In November 2018, the International Affairs journal published an article by the Director of the Royal Institute of International Affairs (Chatham House) Robin Niblett titled Rediscovering a Sense of Purpose: The Challenge for Western Think-Tanks. The head of one of the oldest and most revered policy institutions is concerned that Western think tanks have lost their points of reference and need to become more vigorous about protecting the values of liberal internationalism. Niblett sets forth crucial questions that every think-tanker must answer, but the solution the author offers seems to lack ambition — basically to do more of the same. Yet, as it has been duly noted, if we want things to change, we have to start doing things differently.

A Long Century

Niblett’s piece celebrates the centenary of a number of influential think tanks — Chatham House itself, the Council on Foreign Relations (CFR), Brookings Institution and Carnegie Endowment for International Peace. The author connects the emergence of first-wave think tanks to inter-war idealism and the belief that a better world could be built upon the principle of liberal internationalism.

The end of the Second World War allowed Western think tanks to continue along the international line, including through their contribution to imagining the UN architecture. However, this was done with more attention to national interest and a somewhat narrower interpretation of the international — the Cold War, with its bloc alignments, had begun. This competition needed intellectual underpinnings, hence the appearance of most American and European policy institutes that compete today for the top lines of the Global Go-To Think Tank Index — including the Center for Strategic and International Studies (CSIS), the International Institute for Strategic Studies (IISS), RAND, the French Institute of International Relations (IFRI), the German Council on Foreign Relations (DGAP), the German Institute for International and Security Affairs (SWP), the Stockholm International Peace Research Institute (SIPRI), the EastWest Institute (EWI) and the Atlantic Council [1].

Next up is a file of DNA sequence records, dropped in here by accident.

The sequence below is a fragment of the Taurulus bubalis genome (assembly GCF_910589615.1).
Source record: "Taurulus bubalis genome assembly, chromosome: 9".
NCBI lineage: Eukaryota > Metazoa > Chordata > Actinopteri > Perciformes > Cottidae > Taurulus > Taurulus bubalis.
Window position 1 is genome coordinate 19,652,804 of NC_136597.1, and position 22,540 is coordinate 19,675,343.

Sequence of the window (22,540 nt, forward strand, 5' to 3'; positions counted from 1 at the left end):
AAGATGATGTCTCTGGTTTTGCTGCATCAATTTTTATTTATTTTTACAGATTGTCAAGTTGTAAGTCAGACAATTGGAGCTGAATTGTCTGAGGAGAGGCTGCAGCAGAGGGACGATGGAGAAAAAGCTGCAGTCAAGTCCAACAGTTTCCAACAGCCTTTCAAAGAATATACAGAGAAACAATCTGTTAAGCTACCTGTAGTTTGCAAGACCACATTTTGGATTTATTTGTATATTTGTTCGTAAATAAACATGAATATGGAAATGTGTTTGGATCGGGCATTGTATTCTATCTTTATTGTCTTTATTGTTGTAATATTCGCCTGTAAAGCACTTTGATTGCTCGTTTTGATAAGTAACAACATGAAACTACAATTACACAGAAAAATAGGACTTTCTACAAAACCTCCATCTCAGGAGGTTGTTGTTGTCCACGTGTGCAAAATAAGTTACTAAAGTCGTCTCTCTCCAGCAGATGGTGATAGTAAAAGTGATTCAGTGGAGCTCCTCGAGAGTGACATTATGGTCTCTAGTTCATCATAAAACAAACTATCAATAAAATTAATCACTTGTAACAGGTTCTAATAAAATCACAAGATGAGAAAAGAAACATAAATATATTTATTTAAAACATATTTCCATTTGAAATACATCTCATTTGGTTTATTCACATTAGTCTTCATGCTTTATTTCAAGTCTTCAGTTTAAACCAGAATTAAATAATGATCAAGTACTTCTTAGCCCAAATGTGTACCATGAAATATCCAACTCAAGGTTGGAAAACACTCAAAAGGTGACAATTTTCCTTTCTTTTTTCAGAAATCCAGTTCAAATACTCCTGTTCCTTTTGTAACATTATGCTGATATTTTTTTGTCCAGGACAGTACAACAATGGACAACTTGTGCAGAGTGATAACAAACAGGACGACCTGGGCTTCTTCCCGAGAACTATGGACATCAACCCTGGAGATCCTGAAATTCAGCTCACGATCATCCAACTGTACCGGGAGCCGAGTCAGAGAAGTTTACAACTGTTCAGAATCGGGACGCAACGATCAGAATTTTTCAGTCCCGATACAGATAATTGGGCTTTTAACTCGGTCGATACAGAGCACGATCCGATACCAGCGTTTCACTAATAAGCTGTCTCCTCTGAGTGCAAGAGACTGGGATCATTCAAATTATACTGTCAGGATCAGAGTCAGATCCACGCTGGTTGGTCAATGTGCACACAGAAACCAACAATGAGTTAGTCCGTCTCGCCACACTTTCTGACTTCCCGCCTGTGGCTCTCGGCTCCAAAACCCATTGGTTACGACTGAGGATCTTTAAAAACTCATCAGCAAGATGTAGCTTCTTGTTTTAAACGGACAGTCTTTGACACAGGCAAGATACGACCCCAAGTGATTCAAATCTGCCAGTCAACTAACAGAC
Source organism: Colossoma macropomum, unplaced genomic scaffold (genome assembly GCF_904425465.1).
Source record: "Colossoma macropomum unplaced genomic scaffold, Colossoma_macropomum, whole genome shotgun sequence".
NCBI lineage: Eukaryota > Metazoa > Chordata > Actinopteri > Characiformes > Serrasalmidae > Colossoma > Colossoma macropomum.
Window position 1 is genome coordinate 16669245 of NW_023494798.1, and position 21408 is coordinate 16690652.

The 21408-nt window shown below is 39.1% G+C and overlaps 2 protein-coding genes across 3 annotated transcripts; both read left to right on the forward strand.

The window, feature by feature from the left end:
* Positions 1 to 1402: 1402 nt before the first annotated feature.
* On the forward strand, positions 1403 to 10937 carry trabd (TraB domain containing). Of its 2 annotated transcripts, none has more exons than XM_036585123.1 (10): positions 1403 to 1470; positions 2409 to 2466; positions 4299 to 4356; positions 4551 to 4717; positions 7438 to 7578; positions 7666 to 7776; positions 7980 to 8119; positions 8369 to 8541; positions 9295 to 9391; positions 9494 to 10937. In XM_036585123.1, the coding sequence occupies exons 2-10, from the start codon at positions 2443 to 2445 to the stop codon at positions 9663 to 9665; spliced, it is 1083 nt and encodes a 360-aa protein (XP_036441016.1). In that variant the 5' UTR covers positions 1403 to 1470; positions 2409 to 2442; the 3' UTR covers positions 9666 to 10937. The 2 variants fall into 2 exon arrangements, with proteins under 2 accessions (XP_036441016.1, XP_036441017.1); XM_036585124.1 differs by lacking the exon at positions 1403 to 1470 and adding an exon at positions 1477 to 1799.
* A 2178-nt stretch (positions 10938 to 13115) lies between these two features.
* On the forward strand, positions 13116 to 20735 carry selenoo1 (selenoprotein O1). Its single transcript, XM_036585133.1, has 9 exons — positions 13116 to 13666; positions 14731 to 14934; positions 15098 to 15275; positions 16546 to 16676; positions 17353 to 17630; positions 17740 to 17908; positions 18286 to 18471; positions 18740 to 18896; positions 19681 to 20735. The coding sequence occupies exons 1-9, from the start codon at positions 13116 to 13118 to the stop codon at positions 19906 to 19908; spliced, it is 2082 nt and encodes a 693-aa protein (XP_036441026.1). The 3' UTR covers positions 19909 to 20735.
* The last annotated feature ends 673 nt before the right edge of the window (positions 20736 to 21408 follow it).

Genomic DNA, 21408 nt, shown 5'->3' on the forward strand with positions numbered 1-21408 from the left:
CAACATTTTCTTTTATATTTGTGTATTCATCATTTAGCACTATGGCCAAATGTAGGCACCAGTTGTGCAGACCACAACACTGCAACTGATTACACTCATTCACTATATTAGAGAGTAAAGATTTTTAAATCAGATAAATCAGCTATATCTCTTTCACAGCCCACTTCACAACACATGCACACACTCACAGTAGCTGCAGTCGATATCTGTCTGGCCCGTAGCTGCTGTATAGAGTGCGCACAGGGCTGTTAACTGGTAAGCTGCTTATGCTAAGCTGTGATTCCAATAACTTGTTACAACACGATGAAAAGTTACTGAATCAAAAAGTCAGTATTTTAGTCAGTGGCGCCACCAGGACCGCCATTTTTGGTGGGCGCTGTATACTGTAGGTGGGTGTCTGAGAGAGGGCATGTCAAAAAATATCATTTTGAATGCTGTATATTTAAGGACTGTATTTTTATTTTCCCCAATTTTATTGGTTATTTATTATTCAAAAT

At the same time, the emergence of the Second World and ensuing decolonialization meant that think tanks started to appear in non-Western contexts. Niblett notes that outside the United Kingdom and the United States these organizations are heavily dependent on government funding and, subsequently, on whatever political group happens to be in charge.

The golden age of think tanks was crowned by the end of the Cold War and the onset of big-time globalization. The amount of money available for funding research programmes was growing in most countries. At the same time, the scope of research areas to cover widened as well, including global trade, economic integration, cybersecurity, climate change, etc. All of this means that think tanks grew in size, as smaller and more focused institutions started to pop up all over the place.

Think tanks found themselves in a multi-actor global environment. Transnational corporations, NGOs, foundations and consulting firms all seek to weigh in on the policymaking process. They are the same time the object for think tank analysis and stakeholders whose views need to be taken into account, and competitors in intellectual production. Think tanks themselves are also becoming global, bringing in foreign researchers and opening offices abroad: there are now Carnegie Centers in Brussels, Beirut, Moscow, Beijing and New Delhi.

Post-Everything

Finally, Robin Niblett brings us this uncertain moment we are in and provides a list of trends that are troubling the thinking community. He singles out three trends in particular:

First, the explosive development of communication technologies has thrown think tanks in the same playing field as the media. Research consumers in government build their understanding of the quality of work carried out by think tanks, among other things, on their reputation among the general public, which makes think tanks fight for mentions and coverage my media outlets. I would add to this that policy institutes happily use website traffic and mentions in the media as a proxy metric for influence, since these are easily measurable and could be used for reporting to customers and donors.